It's official, the FBI determined Baltimore to be the deadliest city in America for 2017. With 56 murders per 100,000 people (342 total on the year) Baltimore topped those familiar cities whose higher rates once gave us comfort: Detroit, Memphis, New Orleans, Chicago. We were always bad, but No. 1? That was supposed to be Camden.
Mayor Catherine Pugh will no doubt respond to Baltimore's latest honorific by pointing to a declining crime for 2018. Others will tout a few small changes to policy or maybe stress the need to fully implement the consent decree. And many will condemn the mayor and demand a return to the failed policies of the past. We seem to be left with no good choice: Embrace either reforms that (while worthwhile for other reasons) don't seem to be curtailing crime or broken-windows policing with disastrous social consequences.
Yet there is another option, a way to both effectively combat crime and respect the civil rights of our citizens: Bring back the Baltimore Community Support Program — the police surveillance plane. Last week, the Baltimore City Council agreed to hold a hearing on the proposal, expected this month.
Just for the record, the first attempt to launch this program was done in a supremely problematic way. The BPD didn't tell residents about the plane or attempt to build any kind of community support for it. Launched the January after Freddie Gray's death while in police custody, the discovery of a secret police surveillance plane was rightly viewed as emblematic of everything wrong with Baltimore policing.
Yet the results from even this limited pilot study cannot be ignored. During just 210 hours of flight time, in clear skies and during the day, the police surveillance plane provided briefings on five homicides, 15 shootings, one rape, three stabbings, two assaults, three car jackings, three burglaries and 16 hit-and-runs. And since the plane was part of a pilot program provided by the nonprofit Police Foundation, the city paid nothing for it.
The police plane is a remarkably simple idea, and not even particularly high tech. A bank of cameras attached to a small Cessna captured and saved images of wide areas of the city. These images aren't the crystal-clear satellite pictures from "Mission Impossible;" a single person only shows up as a couple of pixels. But the wide view gives the police the ability to go back and track those pixels from, say, a shooting in an alley in Penn North to a security camera at the Metro. Those pixels become a suspect.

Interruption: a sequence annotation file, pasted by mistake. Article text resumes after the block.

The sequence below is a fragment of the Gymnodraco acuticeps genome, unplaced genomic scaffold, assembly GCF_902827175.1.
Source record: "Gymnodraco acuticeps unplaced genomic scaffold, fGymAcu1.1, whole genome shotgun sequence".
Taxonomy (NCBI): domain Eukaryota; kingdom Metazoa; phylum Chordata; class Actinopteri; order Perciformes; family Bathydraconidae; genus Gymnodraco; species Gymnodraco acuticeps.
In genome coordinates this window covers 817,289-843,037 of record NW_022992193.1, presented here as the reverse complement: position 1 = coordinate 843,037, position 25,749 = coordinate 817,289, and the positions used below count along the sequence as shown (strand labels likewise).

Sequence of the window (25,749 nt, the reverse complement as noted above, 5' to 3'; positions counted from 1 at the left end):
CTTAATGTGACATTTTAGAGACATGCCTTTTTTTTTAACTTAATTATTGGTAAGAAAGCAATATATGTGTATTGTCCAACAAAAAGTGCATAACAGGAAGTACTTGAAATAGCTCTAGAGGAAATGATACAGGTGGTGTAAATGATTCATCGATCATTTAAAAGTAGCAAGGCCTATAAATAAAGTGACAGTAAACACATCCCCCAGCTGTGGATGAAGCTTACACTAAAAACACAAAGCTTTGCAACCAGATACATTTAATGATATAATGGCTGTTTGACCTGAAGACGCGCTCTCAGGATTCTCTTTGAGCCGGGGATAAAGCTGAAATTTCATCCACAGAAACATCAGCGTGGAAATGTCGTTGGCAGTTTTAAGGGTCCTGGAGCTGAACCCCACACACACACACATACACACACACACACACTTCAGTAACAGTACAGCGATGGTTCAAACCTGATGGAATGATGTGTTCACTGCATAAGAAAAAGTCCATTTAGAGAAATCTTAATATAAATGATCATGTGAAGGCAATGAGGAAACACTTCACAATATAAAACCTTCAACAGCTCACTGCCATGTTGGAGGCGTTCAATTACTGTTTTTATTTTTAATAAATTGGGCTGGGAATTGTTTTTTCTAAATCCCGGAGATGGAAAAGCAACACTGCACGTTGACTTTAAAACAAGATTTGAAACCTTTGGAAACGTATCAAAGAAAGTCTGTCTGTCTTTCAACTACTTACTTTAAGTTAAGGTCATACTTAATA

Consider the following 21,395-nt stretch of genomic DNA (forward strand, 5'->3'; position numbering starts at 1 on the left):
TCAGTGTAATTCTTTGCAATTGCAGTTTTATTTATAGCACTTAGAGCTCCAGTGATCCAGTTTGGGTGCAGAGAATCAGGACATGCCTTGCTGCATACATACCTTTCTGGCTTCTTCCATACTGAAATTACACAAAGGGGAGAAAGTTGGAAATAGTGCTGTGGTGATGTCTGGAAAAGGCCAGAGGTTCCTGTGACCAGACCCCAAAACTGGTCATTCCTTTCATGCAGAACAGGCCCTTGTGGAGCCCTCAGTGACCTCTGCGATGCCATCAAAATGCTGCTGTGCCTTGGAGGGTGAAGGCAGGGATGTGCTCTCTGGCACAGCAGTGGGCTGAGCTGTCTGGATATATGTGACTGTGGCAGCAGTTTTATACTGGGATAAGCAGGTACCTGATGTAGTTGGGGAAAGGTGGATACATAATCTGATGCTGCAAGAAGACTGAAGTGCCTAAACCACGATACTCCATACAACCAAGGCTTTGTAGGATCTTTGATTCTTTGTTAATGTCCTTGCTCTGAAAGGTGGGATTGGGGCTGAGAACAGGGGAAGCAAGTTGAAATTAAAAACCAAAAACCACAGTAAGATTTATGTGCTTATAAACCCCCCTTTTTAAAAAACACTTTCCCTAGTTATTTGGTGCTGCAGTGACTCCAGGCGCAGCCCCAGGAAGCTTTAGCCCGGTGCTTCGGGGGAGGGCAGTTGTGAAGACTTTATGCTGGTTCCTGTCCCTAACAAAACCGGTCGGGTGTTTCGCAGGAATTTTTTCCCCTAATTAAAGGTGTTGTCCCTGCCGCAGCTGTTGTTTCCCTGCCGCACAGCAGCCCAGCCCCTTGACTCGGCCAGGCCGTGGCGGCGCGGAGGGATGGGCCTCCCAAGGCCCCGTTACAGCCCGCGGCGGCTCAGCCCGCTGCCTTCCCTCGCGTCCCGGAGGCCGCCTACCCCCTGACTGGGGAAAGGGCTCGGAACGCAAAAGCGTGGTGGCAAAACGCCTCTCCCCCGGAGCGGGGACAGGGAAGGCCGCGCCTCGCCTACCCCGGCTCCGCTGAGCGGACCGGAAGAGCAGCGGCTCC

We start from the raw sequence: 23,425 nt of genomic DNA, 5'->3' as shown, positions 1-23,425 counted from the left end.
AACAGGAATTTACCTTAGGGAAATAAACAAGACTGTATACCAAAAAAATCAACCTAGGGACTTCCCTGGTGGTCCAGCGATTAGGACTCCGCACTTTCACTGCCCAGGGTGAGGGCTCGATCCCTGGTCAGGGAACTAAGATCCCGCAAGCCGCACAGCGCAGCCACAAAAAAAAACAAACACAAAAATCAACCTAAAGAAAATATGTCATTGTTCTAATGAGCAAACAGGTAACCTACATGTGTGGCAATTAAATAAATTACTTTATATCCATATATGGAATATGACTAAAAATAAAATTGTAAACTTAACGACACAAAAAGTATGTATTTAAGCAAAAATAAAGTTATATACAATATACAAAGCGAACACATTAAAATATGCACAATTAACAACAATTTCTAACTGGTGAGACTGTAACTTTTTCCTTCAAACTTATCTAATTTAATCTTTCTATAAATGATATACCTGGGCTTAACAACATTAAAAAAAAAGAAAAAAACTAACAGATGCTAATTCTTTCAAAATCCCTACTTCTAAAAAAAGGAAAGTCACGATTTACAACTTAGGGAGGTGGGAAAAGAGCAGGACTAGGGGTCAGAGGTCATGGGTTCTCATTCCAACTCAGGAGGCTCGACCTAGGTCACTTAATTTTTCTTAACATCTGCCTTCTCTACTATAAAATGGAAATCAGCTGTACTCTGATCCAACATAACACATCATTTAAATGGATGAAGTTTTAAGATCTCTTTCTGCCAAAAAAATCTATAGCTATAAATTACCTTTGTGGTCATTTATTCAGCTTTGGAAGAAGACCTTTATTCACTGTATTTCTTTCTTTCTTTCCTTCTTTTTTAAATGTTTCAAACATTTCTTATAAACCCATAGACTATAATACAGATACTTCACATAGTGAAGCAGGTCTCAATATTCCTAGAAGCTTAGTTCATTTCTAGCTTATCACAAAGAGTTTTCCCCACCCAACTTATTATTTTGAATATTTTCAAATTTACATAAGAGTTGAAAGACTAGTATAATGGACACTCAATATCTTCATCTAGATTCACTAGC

The ACLU has warned that this kind of constant surveillance represents the first step to a "1984" style police state. I disagree. The program, as it currently stands, takes very-low resolution pictures of mostly public areas, during the day. Google Maps street view is more invasive, and those images are released publicly. Further, no court has ever found use of surveillance in public spaces to violate the Fourth Amendment. Images of Clifton Park or someone's front lawn, during the day, should meet that requirement.
So how does a program that elicited fears of Big Brother respect civil rights? Simple, it provides the public with a reviewable, clear record of who, what and where. That information wouldn't just be used against potential criminals, it could show that a suspect wasn't at the crime scene or that the cops acted corruptly. It's good to keep in mind the status quo here: Our current system relies on a widely distrusted police force to accurately report crime. Yet study after study has shown that police cameras build trust; surveillance should be seen as an alternative to heavy-handed tactics, not an addition.
A police surveillance plane isn't a panacea. We need criminal justice reforms, we need to complete the consent decree and most importantly we need to bring investment to Baltimore's poorest neighborhoods. But none of those noble goals conflict with bringing the police plane back online.We can utilize aerial surveillance in Baltimore in a way that respects the rights of Baltimore residents. We could enact safeguards against abuse and make footage fully available to the Baltimore Police Oversight Panel. We should, at the very least, study the issue with another pilot program and see if we can make it work. It would be downright negligent for the deadliest city in America to permanently abandon a crime-fighting tool when it shows so much promise.
Ted Walsh is a Research Associate at the Center for Public Policy and Private Enterprise at the UMD School of Public Policy. His email is email@example.com.